I could write a long harangue about how awful these programs are and how far I will to go to avoid them. For example, one major peeve is that they deliberately hide the location of the file so that when I want to edit it or use it in another application, I have to resort to some trick to find out where it is located so that I can open the file in that application.
However a long harangue would just obscure a much more important point. There already exists a category of software that addresses all the issues raised by the media file type manager and does a lot more. It is called Content Management.
As a software category, Content Management has gone through the usual evolution. The original applications were high-end one off applications created for demanding users like CNN and the BBC that have enormous content management problems. At the same time a mid-range thread emerged from web media organizations like Salon who developed their own software to manage their production (and which has now gone Open Source). Now Content Management is expanding into general use as all organizations discover that they have digital content to manage. The final step is for Content Management to become a consumer product.
Content Management has three major components:
- Version management. Every time you edit a media file, for example, changing the level of an MP3 or cropping a digital image, you create a new version of the file. Version management keeps track of all the versions of a piece of media and how they are related.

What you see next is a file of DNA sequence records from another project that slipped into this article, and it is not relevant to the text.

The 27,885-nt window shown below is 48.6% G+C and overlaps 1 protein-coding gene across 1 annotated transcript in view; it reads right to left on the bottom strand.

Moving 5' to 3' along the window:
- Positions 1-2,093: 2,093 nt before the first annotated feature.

- Metadata management. All types of media files contain metadata, sometimes known as tags. However, there is always the need for more metadata, some of which, like version information, does not really belong in the file. Better to extract all the metadata and put it in a database where it can be searched, collated and aggregated.
- Workflow. This is the major part of professional Content Management and in some sense its reason for being. In a consumer application, a single person does all the tasks so there is less need for workflow, however it can still be useful for automating repetitive tasks.
There is a lot more to say about metadata, version management and the structure of a universal content manager. We will have to get to them at another time. For the mean time, are you ready for Consumer Content Management? I know that I am.